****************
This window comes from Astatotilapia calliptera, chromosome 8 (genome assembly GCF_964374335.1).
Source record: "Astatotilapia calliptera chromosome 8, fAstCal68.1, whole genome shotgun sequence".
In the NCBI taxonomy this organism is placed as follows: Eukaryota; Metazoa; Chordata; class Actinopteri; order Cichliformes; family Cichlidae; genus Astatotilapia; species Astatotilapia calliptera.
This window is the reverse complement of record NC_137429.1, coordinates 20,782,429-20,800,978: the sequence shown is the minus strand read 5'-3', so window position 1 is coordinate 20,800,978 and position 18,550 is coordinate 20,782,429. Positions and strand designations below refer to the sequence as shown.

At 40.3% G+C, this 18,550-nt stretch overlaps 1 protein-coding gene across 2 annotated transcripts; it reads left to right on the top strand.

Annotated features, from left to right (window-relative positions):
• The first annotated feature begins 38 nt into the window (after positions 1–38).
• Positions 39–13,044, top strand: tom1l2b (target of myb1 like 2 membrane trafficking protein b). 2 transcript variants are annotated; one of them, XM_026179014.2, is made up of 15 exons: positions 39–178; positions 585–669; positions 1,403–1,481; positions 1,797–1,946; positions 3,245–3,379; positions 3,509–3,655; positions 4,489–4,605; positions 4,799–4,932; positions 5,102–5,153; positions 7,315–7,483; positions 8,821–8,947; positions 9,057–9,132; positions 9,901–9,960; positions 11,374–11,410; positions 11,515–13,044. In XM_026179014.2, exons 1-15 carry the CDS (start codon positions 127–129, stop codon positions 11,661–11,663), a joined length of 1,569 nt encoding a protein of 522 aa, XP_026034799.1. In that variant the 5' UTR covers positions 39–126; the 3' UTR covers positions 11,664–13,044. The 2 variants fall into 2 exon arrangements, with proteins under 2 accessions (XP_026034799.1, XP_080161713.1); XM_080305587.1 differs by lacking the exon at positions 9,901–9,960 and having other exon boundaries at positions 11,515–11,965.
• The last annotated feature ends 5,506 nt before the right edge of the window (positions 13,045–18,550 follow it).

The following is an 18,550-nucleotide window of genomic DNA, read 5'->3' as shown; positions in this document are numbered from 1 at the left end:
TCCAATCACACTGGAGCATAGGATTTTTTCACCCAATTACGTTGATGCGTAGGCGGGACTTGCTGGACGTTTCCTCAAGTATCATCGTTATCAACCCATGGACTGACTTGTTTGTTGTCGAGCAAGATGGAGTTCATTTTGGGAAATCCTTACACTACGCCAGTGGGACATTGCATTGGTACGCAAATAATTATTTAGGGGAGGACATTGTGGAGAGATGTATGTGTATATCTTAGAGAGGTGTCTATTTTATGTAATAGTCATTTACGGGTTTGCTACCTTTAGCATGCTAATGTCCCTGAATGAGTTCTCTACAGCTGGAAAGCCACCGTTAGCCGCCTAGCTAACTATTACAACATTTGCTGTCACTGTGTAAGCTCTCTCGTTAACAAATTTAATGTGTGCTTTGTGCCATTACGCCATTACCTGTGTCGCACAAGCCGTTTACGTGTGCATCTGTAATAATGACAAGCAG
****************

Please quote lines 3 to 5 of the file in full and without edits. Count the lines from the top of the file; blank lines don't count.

In the NCBI taxonomy this organism is placed as follows: Eukaryota; Metazoa; Chordata; class Actinopteri; order Cichliformes; family Cichlidae; genus Astatotilapia; species Astatotilapia calliptera.
This window is the reverse complement of record NC_137429.1, coordinates 20,782,429-20,800,978: the sequence shown is the minus strand read 5'-3', so window position 1 is coordinate 20,800,978 and position 18,550 is coordinate 20,782,429. Positions and strand designations below refer to the sequence as shown.

At 40.3% G+C, this 18,550-nt stretch overlaps 1 protein-coding gene across 2 annotated transcripts; it reads left to right on the top strand.